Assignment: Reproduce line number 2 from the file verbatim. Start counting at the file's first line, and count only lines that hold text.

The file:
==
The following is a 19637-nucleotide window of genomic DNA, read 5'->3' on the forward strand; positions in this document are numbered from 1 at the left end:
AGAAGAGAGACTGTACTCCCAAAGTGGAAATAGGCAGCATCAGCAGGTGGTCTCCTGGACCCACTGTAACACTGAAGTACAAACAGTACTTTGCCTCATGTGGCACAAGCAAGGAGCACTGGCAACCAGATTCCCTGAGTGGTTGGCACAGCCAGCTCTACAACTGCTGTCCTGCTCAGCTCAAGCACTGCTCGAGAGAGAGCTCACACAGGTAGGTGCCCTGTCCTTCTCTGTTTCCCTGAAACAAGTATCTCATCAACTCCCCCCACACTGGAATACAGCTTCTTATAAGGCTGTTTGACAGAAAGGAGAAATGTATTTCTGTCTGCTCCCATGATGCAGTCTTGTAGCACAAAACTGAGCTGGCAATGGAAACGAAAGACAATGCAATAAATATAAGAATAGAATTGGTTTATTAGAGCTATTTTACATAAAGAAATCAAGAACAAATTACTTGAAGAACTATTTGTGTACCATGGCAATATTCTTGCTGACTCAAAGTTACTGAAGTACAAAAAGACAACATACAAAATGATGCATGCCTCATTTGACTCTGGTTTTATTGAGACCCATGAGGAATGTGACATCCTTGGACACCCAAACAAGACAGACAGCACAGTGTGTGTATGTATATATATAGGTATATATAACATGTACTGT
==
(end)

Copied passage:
AGAAGAGAGACTGTACTCCCAAAGTGGAAATAGGCAGCATCAGCAGGTGGTCTCCTGGACCCACTGTAACACTGAAGTACAAACAGTACTTTGCCTCATGTGGCACAAGCAAGGAGCACTGGCAACCAGATTCCCTGAGTGGTTGGCACAGCCAGCTCTACAACTGCTGTCCTGCTCAGCTCAAGCACTGCTCGAGAGAGAGCTCACACAGGTAGGTGCCCTGTCCTTCTCTGTTTCCCTGAAACAAGTATCTCATCAACTCCCCCCACACTGGAATACAGCTTCTTATAAGGCTGTTTGACAGAAAGGAGAAATGTATTTCTGTCTGCTCCCATGATGCAGTCTTGTAGCACAAAACTGAGCTGGCAATGGAAACGAAAGACAATGCAATAAATATAAGAATAGAATTGGTTTATTAGAGCTATTTTACATAAAGAAATCAAGAACAAATTACTTGAAGAACTATTTGTGTACCATGGCAATATTCTTGCTGACTCAAAGTTACTGAAGTACAAAAAGACAACATACAAAATGATGCATGCCTCATTTGACTCTGGTTTTATTGAGACCCATGAGGAATGTGACATCCTTGGACACCCAAACAAGACAGACAGCACAGTGTGTGTATGTATATATATAGGTATATATAACATGTACTGT